Use of sources by science news writers: an exploration of information credibility




Finn, Jeanine Ellen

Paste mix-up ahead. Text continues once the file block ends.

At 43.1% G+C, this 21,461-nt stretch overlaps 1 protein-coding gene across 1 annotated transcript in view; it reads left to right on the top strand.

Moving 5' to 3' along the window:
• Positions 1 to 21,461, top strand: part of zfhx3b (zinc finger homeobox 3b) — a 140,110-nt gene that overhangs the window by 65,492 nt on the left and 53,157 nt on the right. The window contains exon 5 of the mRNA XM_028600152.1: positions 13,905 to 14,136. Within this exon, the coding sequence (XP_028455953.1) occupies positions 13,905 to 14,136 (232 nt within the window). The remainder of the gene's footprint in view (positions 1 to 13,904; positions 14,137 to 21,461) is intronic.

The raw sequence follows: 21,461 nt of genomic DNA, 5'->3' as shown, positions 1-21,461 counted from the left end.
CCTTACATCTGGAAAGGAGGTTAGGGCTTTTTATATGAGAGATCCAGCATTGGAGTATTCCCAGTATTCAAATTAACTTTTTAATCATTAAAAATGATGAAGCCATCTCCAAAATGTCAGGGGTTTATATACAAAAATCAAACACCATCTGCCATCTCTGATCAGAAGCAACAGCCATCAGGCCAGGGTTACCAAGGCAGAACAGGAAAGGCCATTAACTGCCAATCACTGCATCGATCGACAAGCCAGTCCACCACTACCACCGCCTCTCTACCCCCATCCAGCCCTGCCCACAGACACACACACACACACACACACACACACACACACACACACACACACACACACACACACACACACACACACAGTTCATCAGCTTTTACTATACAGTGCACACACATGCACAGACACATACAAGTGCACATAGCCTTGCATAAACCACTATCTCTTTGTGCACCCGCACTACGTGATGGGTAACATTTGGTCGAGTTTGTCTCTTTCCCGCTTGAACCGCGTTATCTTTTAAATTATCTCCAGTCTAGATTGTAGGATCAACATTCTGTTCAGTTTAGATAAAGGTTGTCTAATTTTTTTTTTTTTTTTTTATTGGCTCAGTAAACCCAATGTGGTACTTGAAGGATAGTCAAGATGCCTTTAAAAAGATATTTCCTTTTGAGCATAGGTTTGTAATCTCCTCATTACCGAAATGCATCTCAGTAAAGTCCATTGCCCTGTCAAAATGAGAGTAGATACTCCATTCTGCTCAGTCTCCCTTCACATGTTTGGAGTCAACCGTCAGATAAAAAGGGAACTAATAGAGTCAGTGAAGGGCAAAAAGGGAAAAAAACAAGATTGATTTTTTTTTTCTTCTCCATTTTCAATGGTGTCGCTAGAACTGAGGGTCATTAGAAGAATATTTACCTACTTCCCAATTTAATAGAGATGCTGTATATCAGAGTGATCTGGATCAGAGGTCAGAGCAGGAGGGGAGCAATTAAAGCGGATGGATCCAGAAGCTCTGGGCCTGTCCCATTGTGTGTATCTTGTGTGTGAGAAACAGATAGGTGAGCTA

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This dissertation describes an ethnographic study of how science journalists understand and use credible research information when they select sources to inform their news writing. This research emerges from a socially constructed understanding of credibility that includes social epistemology and community of practice theories, as well as more foundational theories of trust. As economic and technological forces are radically reshaping scientific research and journalism practices, current scholarly discourse suggests that science communication is undergoing a period of significant change. Simultaneously, research data is becoming increasingly important to issues of broad public concern, such as in research related to global climate change. Scholars in many fields are noting that Internet communication can subvert a number of paradigms related to “expert information” and formal structures for knowledge sharing. Science journalism is selected as a particular site for this study, as it resides at a nexus of two communities of practice with distinct epistemological structures: scientific research and journalism. Data was gathered from 18 interviews with established science journalists and an analysis of the participants’ published works to explore patterns of sourcing and the integration of research data into published works. Findings center around the themes of identity and process in a collaborative knowledge-sharing space. Freelance science writers, frequently untethered from formal organizational affiliations, were found to construct their voice as a credible science author over time and through a series of interactions. For example, early-career science writers may be more likely to rely on their formal scientific education to support their writing. Later-stage writers are more confident in their ability to approach and explore new topics, supported by a network of expert sources and colleagues. These findings are organized to inform the development of interdisciplinary collaborative research information spaces and contribute to ongoing conversations related to public understanding of science.



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